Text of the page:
Later, when the question was posed as to possible “torture” of captive enemy combatants, and Romney attempted to respond, the network cut to a commercial, unusually and abruptly, in obvious attempt to prevent coverage to what Romney was saying. Romney’s comments included his statements — which I support and understand and value — that interrogation techniques of enemy combatants should not be publicly discussed for obvious security reasons. Romney then referred to the notorious statement by enemy combatant Khalid Sheikh Mohammed, when he declared that he’d “see you in New York with my attorneys,” Romney then interjected that he’d “probably have attorneys from the ACLU…” the screen cut abruptly mid-word to commercial.

No explanation on return afterward to the broadcast.

Next offensive to the Kerr melodramatic performance was YouTube questioner “Joe from Dallas” (who is now known as “Bible Boy,” a Ron Paul supporter) in his declarations (not a quetion, mostly a denigration by way of a challenge) about the Bible was ridiculously insulting and intended to be so, yet the candidates, each and all who responded, provided very reasonable and reasoned responses. Huckabee, being a Baptist minister, obviously is the most skilled at responding to rhetorical denigrations of Christian theology of this sort (as per “Joe’s” video) as is also Huckabee’s very skilled and kindly public speaking abilities, in comparison with the other candidates.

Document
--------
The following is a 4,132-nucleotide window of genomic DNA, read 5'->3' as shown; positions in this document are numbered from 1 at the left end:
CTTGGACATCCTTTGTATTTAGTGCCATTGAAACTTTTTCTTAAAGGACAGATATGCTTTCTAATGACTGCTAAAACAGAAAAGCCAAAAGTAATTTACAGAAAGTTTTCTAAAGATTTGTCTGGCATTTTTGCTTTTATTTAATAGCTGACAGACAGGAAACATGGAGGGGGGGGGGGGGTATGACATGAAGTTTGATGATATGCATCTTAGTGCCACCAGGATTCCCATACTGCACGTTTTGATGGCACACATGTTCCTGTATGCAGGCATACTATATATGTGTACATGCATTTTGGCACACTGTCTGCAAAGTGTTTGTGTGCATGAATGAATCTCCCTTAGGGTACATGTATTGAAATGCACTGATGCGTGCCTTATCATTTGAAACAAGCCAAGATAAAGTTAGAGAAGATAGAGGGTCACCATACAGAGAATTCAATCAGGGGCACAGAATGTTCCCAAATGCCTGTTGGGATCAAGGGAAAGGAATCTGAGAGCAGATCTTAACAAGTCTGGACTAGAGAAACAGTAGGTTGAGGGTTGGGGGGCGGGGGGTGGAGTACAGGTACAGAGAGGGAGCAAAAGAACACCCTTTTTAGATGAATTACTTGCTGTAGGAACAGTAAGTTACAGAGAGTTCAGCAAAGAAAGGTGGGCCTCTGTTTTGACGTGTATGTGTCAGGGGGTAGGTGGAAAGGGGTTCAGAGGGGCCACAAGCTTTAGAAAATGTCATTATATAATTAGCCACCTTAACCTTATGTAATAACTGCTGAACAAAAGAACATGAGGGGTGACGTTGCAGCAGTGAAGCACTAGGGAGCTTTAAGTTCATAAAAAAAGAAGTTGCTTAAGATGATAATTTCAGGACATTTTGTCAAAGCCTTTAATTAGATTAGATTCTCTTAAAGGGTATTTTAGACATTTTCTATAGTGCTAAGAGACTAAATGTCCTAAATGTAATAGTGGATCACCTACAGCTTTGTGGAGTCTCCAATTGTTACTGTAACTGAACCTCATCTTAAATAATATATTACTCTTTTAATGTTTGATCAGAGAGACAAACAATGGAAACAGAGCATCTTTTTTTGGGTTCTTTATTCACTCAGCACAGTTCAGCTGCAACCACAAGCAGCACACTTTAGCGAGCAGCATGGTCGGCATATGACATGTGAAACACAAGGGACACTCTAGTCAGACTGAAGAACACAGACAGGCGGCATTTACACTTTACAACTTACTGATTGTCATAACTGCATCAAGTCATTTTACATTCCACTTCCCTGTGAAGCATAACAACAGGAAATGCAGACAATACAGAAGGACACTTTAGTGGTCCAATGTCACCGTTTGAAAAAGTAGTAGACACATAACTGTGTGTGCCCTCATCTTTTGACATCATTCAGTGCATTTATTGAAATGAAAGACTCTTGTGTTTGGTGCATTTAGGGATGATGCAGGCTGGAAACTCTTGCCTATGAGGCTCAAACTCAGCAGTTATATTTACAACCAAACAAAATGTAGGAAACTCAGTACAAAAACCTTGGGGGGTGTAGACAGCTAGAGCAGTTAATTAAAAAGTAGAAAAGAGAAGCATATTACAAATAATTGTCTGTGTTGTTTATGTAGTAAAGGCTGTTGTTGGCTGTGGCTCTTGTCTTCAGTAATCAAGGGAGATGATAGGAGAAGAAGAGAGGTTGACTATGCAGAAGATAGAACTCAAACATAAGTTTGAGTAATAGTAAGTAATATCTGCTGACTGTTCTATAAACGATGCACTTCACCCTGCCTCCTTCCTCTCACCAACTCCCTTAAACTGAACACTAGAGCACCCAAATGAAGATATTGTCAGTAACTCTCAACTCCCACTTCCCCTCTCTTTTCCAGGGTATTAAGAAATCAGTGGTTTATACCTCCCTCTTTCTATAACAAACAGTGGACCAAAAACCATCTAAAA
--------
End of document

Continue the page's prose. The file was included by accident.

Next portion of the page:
But I valued what the other candidates said in their responses. Romney, a Mormon, accepts and “believes in” the Holy Bible as “the Word of God” and yet today I found CNN deriding Romney in their immature, vain critic of him as “he’s a Mormon” (implying that he can’t and doesn’t, then, believe that the Holy Bible is the Word or God, nor that he could sincerely be saying it was, which both untrue and inaccurate, and, that critic of him defames Romney’s principles of faith and is untoward and disrespectful by CNN of a severe sort)..

Go read Michelle Malkin’s post for more.

And read about the expose of who, specifically, those YouTube questioners were and are, as presented by CNN in false pretense.

It’s somewhat amusing but predictably dishonest to hear today that the Obama, Clinton and Edwards campaigns all state that they had no control over their supporters saying, appearing, doing whatever, and yet, CNN would not have had to do much to any research to discover the bias involved by those they selected to pose video questions to the GOP candidates. No, in my view, CNN did the research and made the selections accordingly.

C O M M E N T S : now closed